This month alone, four plants: a ground orchid (above) two bromeliads (left and bottom) and a flowering vine (below) are making the gardens more mesmerizing with their gentle purple blush. Cool colors are not too common in a tropical garden and they always give an interesting contrast to the warm oranges and bright yellows. In my experience, purple-hued flowers always command a second look, and psychologically calms rather than excites. It is a color that quiets me down, and causes me to be introspective.

The orchid on top is a Spathoglottis species, a low-growing terrestrial that we have begun propagating this year. Just like typical orchids, it had seeds like dust falling off its dried flowers. This one is particularly prolific this year; flowering continuously already for several weeks.

The tiny flower above is of a pink-bract bromeliad from the Tillandsia family. They're best grown potted because of its small size.

The flowering vine below is the infamous garlic vine, pretty to look at but the leaves and the flowers smell like, uh, garlic. At least, they only smell when you pick them, so they're best left high up on a trellis.

A Neoregelia bromeliad (bottom) has mauve-colored leaves when young then changes to stripes with mauve blotches as they mature. This particular one has miniscule flowers, still mauve, in the center of the rosette.

Garlic Vine/Pachyptera alliacea
Neoregelia variety

16 October 2011

From My Library: Ferns of the Tropics

I periodically do business trips to Singapore and I am always awed by their massive yet well thought-out urban landscaping. But one of my most favorite hangouts is not a garden nor a park but the old Borders bookstore in Wheelock Place, at the corner of Orchard and Scotts. And a great book I picked up on one trip is this: a reference book partial to Southeast Asia, by a Botany professor from the National University of Singapore. It's actually full of information that's not overbearingly scientific but largely practical and clearly understandable to hobbyists and enthusiasts.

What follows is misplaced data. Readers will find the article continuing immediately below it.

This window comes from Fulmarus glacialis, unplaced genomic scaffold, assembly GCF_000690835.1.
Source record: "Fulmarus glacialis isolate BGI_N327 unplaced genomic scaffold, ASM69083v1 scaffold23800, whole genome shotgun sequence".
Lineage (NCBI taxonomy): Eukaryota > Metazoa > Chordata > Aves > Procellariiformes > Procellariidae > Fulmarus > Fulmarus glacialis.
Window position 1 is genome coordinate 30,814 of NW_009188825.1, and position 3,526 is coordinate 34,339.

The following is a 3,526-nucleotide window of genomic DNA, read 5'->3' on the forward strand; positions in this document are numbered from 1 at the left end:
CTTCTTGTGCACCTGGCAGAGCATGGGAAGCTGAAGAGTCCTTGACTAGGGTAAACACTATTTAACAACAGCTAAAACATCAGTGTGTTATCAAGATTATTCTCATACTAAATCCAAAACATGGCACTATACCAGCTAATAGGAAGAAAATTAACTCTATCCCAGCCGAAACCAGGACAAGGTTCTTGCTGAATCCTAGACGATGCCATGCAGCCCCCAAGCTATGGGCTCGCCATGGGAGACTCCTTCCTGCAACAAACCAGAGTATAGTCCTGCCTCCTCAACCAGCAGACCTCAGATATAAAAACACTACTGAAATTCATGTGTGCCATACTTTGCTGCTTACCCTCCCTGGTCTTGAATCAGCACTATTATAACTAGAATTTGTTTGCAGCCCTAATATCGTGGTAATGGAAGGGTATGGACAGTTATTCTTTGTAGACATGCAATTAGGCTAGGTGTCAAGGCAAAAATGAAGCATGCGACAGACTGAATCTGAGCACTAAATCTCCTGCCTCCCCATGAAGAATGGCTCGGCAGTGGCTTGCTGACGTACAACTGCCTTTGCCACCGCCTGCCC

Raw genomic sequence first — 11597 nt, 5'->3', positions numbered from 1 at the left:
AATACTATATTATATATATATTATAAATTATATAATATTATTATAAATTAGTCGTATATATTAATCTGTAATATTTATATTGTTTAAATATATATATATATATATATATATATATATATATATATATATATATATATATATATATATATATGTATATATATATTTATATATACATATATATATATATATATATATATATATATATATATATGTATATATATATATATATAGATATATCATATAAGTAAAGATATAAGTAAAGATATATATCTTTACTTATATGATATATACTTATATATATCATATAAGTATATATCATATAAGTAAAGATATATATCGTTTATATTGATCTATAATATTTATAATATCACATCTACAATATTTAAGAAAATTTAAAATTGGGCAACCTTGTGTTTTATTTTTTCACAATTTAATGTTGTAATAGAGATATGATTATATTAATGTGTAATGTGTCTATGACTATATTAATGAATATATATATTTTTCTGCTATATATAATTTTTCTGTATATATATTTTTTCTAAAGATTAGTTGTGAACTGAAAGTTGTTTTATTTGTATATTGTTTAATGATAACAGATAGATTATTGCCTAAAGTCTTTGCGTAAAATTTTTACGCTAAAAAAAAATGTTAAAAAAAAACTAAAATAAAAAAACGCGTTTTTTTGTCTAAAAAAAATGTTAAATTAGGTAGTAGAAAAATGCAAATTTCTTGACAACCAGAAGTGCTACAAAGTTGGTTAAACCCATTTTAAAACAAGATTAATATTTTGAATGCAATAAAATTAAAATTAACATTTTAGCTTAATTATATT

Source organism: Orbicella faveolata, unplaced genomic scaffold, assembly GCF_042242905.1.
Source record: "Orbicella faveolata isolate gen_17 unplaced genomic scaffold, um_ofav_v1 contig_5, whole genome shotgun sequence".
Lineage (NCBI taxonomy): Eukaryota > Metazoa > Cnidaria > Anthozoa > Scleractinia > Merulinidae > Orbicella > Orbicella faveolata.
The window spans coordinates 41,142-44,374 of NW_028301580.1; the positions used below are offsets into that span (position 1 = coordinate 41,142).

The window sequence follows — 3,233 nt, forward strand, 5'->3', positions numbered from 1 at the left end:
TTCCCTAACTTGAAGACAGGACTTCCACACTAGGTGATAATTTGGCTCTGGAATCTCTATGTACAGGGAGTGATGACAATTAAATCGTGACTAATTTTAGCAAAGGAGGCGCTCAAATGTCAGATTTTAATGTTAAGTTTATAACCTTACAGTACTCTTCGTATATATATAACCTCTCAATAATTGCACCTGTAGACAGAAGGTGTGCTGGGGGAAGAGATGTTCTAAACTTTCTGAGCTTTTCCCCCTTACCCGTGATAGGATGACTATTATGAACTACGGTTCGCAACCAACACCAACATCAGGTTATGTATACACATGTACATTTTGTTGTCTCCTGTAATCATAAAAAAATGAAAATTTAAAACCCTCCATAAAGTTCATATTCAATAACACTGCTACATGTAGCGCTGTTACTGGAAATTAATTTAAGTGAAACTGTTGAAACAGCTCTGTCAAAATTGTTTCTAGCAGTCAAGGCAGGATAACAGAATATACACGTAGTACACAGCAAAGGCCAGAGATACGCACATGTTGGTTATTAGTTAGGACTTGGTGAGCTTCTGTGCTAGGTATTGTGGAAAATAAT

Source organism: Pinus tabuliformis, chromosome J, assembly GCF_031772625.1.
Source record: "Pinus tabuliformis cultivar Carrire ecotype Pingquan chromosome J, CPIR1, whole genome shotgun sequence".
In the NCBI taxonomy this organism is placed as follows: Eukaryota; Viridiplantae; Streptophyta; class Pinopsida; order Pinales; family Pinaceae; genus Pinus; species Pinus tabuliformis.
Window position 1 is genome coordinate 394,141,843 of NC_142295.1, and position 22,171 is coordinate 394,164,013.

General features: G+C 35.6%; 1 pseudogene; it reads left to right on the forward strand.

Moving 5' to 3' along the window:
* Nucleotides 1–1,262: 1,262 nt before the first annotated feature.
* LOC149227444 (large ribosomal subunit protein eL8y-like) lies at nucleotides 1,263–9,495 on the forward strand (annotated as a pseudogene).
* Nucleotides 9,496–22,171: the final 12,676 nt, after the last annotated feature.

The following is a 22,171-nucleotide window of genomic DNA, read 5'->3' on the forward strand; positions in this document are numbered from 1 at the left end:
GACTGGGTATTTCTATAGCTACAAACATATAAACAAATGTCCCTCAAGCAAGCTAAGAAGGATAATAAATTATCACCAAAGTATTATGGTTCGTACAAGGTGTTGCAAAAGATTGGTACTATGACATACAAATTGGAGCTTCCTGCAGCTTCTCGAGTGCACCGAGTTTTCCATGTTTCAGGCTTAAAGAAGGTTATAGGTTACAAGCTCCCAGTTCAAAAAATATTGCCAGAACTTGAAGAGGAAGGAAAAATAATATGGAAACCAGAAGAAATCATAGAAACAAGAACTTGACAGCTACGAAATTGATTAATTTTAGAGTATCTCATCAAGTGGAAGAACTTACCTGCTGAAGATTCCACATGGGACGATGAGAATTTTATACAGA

In simple language, he writes easy steps to propagate and care for ferns. There's also a section about its science, its place in history, and simple identifying methods. The second half is devoted to a fairly comprehensive catalog of species, each with clear photographs in their natural habitat.

Rain and Shine

It's one of my most favorite times of the year to be in the farm. Although there are hardly any fruits in season at present, the gardens and the plants are at its most gorgeous! The heavy rains are always followed by clear days with heavy dew on early windless mornings. The light the sunrise brings makes nature glow with a warm and calming ambience.

The haze is not from a filter but instead, moisture on my lens after removing the cap on a cool, damp morning.

And it's the ferns that relish this weather the most, of all the plants in the gardens. I think it's this time when they are the most prolific, with practically most of the ferns successively bringing forth new crosiers (left), the coiled tips that would eventually unfurl and become the amazingly-diverse variety of fronds (the fern "leaves"). On this photo, it's interesting to see a crosier, a mature frond stalk (the dark brown in the middle) and a young frond stalk (the light green on the right).

Apparently a Mircosorum variety

Microsorum punctatum "Grandiceps"

An unidentified variety

An Asplenium variety

12 October 2011

Shingle Vines

Another interesting tropical curiosity is from the Rhapidophora family, a vine native to the Philippines yet I don't see it much in gardens here. In fact, I first got acquainted with it in Indonesia (where it's possibly indigenous as well).